Introduction to Arduino Programming 7: The Oracle Arduino

#Introduction to Arduino Programming
A series of based on New York University’s Introduction to Computer Programming class from the Courant Institute of Mathematical Sciences.

http://cims.nyu.edu/~kapp/common/CSCI-UA.0002/fall2013/

This is intended as a “gentle” introduction to computer programming and Arduino. The only prerequisite is that you’ve completed our Arduino Basics guide!

The Oracle Arduino :video_game:

Ever wonder if your secret crush is into you? If you’re going to strike it rich? Or if it’s going to rain today? Let the Arduino Oracle tell you your future.

By using the Arduino’s random number generator we can use the value it gives as a response to our burning questions with a YES, NO, and MAYBE state.

Use the code for this program as a base to create your own game as well!

###Decisions Decisions! ( a reminder )

Now onto the good stuff! So if you remember back in day when we first met in the getting started guide I mentioned that the Arduino has the ability to create games. There two reasons why:

  • Decisions: The Arduino programming language ( which is based off of the programming language called C ) has the ability to make decisions. But so what? When making a game we need determine as won or lost. The ability to make decisions helps us do that according to the rules of our game.

  • Memory: When we make variables, we’re basically making a named space in the Arduino’s memory. But so what? Well when determine if someone has one or lost we need to keep score. Variables can help us do that.

(Fun)ctions!

We’ve been using functions for years now. loop(), setup(), serial.print(), analogWrite(). But the Arduino can let us create our own. Functions are great for code reuse and readability. What means is that when our programs get bigger and bigger they can get harder to read.

Ok so what are we doing?

We’re going to create a program that will take the input value from a button then generate a random number. Based on that number we will turn the arm of a servo.

We also have graphic that we can use to communicate the answer from the Oracle Arduino to the player!

https://instagram.com/p/2_ZXBKHW0U/?taken-by=sssyed

Our Circuit:

The code (you’ll need to scroll)

// Made by Syed Salahuddin
// License: CC-BY-SA 3.0
// set pin numbers to represent our bits:
const int buttonPin = A0;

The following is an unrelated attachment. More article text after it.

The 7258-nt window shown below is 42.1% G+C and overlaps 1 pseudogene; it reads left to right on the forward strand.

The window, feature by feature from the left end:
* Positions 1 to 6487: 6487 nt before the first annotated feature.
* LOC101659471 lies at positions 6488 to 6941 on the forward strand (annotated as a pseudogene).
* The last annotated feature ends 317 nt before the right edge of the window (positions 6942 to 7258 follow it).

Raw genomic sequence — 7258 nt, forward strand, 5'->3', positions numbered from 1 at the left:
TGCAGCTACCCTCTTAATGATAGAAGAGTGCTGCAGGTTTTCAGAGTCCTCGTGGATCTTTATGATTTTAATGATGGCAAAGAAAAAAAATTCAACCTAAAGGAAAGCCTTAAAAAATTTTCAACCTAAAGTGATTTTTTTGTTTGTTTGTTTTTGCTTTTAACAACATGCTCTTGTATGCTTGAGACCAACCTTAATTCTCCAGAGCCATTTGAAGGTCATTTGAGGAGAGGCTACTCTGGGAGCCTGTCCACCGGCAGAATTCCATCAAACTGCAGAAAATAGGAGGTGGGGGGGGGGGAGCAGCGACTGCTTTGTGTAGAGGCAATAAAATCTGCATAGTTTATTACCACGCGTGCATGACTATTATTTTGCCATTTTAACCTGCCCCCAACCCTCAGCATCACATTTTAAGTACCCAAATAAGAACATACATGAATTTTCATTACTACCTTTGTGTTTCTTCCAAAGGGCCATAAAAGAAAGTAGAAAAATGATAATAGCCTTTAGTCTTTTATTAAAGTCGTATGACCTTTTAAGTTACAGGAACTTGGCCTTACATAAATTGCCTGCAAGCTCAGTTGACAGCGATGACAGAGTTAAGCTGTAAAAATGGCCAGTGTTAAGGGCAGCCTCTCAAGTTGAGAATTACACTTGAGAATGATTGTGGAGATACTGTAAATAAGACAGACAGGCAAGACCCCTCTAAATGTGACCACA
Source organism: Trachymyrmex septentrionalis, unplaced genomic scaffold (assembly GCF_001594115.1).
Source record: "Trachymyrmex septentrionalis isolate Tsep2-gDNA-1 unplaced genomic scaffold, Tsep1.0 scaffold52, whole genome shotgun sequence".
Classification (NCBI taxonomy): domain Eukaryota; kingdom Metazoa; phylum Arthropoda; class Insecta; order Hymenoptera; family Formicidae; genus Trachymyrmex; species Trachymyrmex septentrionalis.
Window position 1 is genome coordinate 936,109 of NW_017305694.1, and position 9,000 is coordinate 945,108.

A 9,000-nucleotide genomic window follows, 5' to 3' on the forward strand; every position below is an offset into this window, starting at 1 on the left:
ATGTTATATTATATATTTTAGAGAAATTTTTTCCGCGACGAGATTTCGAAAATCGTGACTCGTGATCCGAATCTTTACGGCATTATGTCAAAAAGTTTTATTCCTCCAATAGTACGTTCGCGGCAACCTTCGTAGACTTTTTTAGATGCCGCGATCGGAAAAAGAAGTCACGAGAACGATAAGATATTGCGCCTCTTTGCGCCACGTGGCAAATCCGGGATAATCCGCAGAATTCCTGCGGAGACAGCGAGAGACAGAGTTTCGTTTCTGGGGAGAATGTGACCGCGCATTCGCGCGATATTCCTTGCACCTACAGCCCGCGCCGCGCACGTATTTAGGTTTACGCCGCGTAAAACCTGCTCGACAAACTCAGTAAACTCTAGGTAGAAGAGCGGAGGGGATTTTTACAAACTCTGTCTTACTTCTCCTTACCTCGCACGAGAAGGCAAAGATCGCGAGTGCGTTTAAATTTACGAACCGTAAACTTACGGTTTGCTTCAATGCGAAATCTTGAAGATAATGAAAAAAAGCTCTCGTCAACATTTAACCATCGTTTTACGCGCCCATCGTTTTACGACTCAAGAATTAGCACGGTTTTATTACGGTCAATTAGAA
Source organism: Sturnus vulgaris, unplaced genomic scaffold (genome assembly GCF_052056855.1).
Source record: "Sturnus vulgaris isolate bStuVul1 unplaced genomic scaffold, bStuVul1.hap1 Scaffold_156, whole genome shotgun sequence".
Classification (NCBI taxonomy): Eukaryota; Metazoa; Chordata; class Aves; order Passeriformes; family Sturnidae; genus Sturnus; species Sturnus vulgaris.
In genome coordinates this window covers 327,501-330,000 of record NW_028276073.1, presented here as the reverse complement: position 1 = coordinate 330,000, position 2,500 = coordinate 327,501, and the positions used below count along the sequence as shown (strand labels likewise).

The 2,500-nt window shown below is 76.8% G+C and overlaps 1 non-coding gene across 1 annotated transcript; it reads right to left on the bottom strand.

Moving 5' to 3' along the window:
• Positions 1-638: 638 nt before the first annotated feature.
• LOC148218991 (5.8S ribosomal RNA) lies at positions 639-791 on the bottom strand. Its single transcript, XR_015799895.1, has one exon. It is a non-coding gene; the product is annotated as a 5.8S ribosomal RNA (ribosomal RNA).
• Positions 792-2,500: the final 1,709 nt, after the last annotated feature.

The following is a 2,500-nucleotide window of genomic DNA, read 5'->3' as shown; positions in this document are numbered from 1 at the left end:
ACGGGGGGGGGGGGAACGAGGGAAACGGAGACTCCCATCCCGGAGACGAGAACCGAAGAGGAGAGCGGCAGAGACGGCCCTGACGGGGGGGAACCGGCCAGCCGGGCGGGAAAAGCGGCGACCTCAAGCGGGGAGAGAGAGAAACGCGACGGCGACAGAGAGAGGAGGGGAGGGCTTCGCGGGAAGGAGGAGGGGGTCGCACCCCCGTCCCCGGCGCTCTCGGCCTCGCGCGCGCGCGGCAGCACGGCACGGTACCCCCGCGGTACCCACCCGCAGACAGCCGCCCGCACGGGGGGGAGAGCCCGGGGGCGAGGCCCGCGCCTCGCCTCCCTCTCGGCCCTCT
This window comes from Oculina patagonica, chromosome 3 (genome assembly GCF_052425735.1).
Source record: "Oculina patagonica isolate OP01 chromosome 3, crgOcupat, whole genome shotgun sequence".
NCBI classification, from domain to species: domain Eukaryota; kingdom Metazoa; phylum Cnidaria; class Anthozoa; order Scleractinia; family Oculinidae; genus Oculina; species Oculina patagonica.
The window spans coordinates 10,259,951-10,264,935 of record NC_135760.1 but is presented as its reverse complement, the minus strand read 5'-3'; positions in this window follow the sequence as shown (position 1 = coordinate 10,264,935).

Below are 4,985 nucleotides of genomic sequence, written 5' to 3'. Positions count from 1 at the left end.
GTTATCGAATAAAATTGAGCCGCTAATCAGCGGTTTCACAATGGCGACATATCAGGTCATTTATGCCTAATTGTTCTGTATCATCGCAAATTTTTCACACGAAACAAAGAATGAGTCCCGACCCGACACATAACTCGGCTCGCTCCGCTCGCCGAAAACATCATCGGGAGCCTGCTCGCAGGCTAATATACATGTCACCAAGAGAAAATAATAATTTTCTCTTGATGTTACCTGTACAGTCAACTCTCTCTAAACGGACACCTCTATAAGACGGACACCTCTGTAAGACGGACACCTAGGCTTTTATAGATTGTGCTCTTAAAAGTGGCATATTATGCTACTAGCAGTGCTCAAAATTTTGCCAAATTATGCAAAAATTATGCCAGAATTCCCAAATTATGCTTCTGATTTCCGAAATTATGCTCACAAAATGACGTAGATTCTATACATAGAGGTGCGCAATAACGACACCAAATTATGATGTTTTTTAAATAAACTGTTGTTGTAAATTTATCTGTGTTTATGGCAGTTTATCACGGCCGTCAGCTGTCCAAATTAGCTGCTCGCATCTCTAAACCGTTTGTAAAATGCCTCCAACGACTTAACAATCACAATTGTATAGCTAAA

const int servoPin = 5;
const int i = 0;

int buttonState = 0;
int randomNumber = 0;
bool getRandomNumber = false;


void setup() {
  // initialize the Servo as an output:
  pinMode(servoPin, OUTPUT);

  // initialize the pushbutton pin as an input:
  pinMode(buttonPin, INPUT);
}

void loop(){

  if(getRandomNumber == false){
    attractMode();
  }

  // read the state of the pushbutton value:
  buttonState = digitalRead(buttonPin);
  if(getRandomNumber == false){
  	randomNumber = random(3);
    delay(100);
  }

  if (buttonState == HIGH) {
    Serial.print(randomNumber);
    getRandomNumber = true;

    if (randomNumber == 1){
      moveServo(1);  // moveServo to TRUE state
    } else if(randomNumber == 2){
      moveServo(2); // moveServo to MAYBE state
    } else {
      moveServo(0); // movesServo to FALSE state
    }
  }
}

void moveServo(int fortune){
  analogWrite(5, 0);
  analogWrite(5, 125);
  analogWrite(5, 230);

  if(fortune == 0){
    analogWrite(5, 0);
    delay(2000);
  } else if(fortune == 1) {
    //no
    analogWrite(5, 125);
    delay(2000);
    } else {
    //maybe so
    analogWrite(5, 230);
    delay(2000);
  }
  getRandomNumber = false;

}

void attractMode(){
    analogWrite(5, 0);
    delay(200);
    analogWrite(5, 128);
    delay(150);
    analogWrite(5, 230);
    delay(200);
}

###The Breakdown:

Our variables:

const int buttonPin = A0;
const int servoPin = 5;
const int i = 0;

int buttonState = 0;
int randomNumber = 0;
bool getRandomNumber = false;

The button and servo variables are pretty straight forward. You’ll notice that there is a new type, const int, it just means that this number will not change and will stay the same or constant.

We also have buttonState that will tell us if our button is pressed or not.

And randomNumber will store our random number when it’s been generated by our Arduino.

getRandomNumber will store a true / false value after we check if a button is pressed. We’re also coming across a totally new type called a bool, short for boolean. All you need to know about booleans is that they evaluate to true or false.

Setup:

void setup() {
  // initialize the Servo as an output:
  pinMode(servoPin, OUTPUT);

  // initialize the pushbutton pin as an input:
  pinMode(buttonPin, INPUT);
}